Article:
In the drawings a basic form or card l0, best adapted for the purpose of the present invention, is shown in Fig. 1. This card is of the basic size from which forms of greater or lesser dimension can be made without deviating from the plan or purpose for which the basic form is provided. In any case, each form, whether large or small, is provided with indicia for facilitating punching of the card at spacings predicated on either the metric or the English system of measures.

As illustrated in Fig. l, the basic card lil is 5 inches square and the printed matter thereon is limited to a form 12.5 centimeters square. The 5 inch card has a 1/2 inch margin on any one side by printing a central iield of 4 inch square thereon for the reception of data, a letter or any other informational markings intended to be preserved for future reference. The central field is further encompassed by lines of 10 centimeter length each, which with the aforementioned four inch lines form a double line whereby the central field may be divided further, either in accordance with the metric or the English system of measures, at the option of the user of the form. For this purpose graduations according to either or both of the aforementioned systems of measures may be printed between the'double lines to provide a guide for subdividing the central eld of the card.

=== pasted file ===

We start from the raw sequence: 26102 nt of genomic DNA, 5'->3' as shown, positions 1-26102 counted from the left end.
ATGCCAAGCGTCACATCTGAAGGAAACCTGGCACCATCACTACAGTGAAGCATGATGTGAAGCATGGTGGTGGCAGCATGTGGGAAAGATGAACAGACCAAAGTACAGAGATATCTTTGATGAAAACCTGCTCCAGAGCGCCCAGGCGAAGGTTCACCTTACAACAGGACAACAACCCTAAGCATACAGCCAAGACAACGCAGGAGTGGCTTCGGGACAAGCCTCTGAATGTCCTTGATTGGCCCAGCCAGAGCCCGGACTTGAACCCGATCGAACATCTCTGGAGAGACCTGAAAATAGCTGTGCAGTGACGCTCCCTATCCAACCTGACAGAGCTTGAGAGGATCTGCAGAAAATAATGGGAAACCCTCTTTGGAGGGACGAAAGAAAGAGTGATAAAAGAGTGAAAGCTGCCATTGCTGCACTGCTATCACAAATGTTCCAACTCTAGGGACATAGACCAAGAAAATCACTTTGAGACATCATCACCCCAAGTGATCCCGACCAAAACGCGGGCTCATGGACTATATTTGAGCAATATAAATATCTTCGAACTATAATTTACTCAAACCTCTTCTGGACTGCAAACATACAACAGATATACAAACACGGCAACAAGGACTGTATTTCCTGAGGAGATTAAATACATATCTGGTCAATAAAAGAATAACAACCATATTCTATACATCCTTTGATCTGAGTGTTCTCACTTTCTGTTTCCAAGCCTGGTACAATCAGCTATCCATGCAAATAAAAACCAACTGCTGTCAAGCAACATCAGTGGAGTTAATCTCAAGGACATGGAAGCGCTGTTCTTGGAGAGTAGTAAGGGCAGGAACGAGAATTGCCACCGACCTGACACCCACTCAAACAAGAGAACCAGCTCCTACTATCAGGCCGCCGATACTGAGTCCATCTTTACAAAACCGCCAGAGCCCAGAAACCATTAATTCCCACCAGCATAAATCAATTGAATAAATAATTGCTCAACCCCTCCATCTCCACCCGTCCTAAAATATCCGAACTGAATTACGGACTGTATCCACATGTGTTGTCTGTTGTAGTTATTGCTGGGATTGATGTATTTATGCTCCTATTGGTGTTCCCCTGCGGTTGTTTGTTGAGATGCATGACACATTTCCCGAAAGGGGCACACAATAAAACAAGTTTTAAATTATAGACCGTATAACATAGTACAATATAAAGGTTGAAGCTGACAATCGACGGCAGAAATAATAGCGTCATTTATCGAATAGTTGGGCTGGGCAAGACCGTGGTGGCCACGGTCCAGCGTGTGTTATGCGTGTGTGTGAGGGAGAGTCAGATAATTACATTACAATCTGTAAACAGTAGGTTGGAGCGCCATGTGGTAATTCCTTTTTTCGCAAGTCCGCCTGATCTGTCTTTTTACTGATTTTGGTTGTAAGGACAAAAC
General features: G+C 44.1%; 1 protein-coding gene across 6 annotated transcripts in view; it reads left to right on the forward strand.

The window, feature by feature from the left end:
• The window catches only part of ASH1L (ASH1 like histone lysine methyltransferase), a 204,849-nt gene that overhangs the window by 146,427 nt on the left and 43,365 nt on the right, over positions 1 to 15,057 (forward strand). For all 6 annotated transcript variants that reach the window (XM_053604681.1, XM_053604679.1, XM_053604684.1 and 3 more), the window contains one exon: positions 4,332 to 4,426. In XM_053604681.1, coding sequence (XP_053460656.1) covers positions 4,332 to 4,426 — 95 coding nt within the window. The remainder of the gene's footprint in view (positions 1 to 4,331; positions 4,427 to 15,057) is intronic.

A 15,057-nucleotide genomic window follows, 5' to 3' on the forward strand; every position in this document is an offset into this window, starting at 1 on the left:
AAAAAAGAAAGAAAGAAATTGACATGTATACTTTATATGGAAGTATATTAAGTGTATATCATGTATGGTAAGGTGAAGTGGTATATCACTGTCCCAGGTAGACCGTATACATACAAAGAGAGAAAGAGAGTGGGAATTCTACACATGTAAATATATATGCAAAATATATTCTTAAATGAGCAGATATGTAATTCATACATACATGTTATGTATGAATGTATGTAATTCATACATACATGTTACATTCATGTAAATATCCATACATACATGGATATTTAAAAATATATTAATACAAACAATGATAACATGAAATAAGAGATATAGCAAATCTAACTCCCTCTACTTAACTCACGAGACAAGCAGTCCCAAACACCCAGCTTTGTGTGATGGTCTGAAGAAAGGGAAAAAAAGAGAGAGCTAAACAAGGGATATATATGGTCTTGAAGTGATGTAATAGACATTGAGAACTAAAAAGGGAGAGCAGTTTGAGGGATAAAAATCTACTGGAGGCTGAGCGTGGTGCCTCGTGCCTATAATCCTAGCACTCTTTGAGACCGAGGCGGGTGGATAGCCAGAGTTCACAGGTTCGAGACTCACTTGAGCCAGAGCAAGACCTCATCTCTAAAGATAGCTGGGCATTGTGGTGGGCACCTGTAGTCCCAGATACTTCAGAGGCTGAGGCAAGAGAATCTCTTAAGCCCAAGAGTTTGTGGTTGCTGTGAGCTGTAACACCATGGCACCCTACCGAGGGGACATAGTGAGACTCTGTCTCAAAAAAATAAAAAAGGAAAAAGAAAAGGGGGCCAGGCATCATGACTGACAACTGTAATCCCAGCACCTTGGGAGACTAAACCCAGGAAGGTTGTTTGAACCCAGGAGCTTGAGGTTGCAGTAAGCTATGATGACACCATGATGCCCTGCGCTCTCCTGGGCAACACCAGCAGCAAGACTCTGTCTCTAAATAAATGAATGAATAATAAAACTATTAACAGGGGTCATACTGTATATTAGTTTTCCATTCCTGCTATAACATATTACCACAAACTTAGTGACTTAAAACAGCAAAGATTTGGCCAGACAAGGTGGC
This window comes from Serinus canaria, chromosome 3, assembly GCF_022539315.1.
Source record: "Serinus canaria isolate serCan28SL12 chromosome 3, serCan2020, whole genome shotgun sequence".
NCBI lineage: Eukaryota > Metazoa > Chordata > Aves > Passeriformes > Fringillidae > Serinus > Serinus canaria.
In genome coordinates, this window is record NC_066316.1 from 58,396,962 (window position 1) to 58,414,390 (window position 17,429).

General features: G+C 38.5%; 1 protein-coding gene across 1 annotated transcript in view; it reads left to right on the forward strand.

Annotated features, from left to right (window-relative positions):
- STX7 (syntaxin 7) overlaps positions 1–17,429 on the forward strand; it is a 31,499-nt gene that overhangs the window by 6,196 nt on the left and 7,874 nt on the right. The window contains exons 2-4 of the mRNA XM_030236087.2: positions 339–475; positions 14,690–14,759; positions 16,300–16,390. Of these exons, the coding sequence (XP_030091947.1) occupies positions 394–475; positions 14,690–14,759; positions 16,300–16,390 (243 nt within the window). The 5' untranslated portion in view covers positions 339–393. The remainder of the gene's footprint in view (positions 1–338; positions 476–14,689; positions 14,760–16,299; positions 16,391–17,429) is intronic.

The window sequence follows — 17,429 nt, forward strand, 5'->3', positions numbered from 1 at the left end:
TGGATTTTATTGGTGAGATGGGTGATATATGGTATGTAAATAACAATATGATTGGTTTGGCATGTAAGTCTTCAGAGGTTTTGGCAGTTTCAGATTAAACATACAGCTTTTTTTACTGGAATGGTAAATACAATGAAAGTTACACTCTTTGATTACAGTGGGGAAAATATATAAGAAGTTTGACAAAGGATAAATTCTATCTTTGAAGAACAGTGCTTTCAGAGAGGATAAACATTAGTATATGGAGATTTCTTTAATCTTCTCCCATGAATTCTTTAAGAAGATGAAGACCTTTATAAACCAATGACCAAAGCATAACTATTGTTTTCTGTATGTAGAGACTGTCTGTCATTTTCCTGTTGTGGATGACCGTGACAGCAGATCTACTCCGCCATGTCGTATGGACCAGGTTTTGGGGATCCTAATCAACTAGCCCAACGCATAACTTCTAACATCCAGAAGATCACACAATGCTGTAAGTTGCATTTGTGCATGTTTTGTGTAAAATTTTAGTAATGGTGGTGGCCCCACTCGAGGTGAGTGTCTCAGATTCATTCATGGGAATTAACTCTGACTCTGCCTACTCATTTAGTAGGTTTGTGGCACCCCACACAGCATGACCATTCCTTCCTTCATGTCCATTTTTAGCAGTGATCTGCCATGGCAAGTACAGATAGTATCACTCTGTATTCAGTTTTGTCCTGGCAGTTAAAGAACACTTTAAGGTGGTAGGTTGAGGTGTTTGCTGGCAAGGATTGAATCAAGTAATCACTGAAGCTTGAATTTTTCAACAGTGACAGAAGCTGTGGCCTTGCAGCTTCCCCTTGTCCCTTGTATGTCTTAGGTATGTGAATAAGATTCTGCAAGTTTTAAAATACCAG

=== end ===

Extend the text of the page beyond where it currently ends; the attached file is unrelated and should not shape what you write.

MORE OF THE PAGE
in the present disclosure the card is shown to be printed, as above explained, on both sides, certain indicia on one side of the card matching with those on the other side thereof so as not to upset or disturb the checking or marking attributes of the card when holes are punched into the same for purposes of binding, ling or otherwise preparing the card for one or more of its usual purposes.`

In connection with the foregoing, and for purposes of clarity, orientation of the card is best facilitated by referring to the edges of the card in accordance with the points of the compass. To this end the edges of the main or. one side M'of the card (Fig. '1) are designated N, S, E, and W. These edges correspond to like margins on the reverse side R`of. the card (Fig. 2) designated NR, SR, ER, and WR, respectively.

The printed matter on both they main and reverse side of the card is similar, it being noted, however, that the caption or top margin C of the printed matter on the main side M of the card (edge N) is directly behind the lower margin LM on the reverse side of the card NR.

Conversely the lower margin L ofthe main side of the card (edge S) is directly behind the caption or top'margin CR of the printed matter on the reverse side of the card (edge SR).

Referring now to Figs. 1 and 2, the printed matter on either side'of the card consists of marking, checking and other analysis, finding or`mark receiving areas, confined within the aforementioned half inch margin or border surrounding the central field of the card.